Subtitle: Christianity and the Peace Tradition in New Zealand
This is a book about how New Zealanders have been inspired by visions for peace. Focusing on diverse Christian communities, it explores some of the ways that peace has influenced their practices, lifestyles and politics from the Second World War to the present—the period in which New Zealand’s peaceable image and reputation as ‘God’s Own Country’ grew and flourished. New Zealand Christians and others have worked for peace in many different ways, from attention-grabbing protests against nuclear weapons, apartheid and war, to quieter but no less important efforts to improve relationships within their churches, communities and the natural environment. Taken together their stories reveal a multifaceted but deeply influential thread of Christian peacemaking within New Zealand culture. These stories are by turns challenging and inspiring, poignant and amusing, and they continue to reverberate today in a world where peace remains elusive for many.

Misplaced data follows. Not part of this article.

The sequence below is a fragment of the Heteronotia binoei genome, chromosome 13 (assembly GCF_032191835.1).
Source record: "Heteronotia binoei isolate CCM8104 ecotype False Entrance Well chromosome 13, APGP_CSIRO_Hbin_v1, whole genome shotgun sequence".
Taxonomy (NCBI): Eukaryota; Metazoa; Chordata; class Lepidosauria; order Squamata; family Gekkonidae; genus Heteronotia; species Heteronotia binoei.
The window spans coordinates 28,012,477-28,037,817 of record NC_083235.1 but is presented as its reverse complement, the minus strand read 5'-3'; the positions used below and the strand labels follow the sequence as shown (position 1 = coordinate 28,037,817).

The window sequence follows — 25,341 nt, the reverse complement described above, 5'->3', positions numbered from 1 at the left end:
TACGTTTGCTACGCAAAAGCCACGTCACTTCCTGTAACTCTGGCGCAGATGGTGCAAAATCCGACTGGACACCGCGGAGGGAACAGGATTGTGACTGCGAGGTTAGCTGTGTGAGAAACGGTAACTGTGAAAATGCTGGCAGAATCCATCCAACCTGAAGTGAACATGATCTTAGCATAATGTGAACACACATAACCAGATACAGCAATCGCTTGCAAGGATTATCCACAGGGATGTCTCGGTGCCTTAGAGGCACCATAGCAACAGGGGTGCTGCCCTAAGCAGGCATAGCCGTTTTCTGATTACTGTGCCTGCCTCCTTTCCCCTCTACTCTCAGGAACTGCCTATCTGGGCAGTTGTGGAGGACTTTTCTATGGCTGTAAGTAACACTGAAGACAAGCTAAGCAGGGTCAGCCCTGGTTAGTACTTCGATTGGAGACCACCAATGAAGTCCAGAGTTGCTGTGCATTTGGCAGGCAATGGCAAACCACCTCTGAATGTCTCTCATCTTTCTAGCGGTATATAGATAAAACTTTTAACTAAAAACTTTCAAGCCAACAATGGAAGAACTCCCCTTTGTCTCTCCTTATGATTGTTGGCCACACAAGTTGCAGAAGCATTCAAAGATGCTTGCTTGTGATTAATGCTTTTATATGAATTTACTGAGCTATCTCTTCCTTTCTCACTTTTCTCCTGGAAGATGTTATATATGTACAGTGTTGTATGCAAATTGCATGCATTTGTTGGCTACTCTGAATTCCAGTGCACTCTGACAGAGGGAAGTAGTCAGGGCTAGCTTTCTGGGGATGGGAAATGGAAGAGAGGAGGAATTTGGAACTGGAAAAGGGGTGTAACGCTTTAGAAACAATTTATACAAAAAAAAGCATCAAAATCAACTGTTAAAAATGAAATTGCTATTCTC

For earlier stories of New Zealand Christian peacemaking, see the companion to this volume: Saints and Stirrers: Christianity, Conflict and Peacemaking in New Zealand, 1814–1945, edited by Geoffrey Troughton.
Contributors: Jamie Allen, George Armstrong, Joseph A. Bulbulia, Manu Caddie, Jono Campbell, John Chote, Dorcas Dennis, Elizabeth Duke, Philip Fountain, Karen Kemp, Judy Kumeroa, Adi Leason, Chris Marshall, Peter Matheson, Tom Noakes-Duncan, Mike Ross, John H. Shaver, Andrew Shepherd, Chris G. Sibley, Geoffrey Troughton, Pamela Welch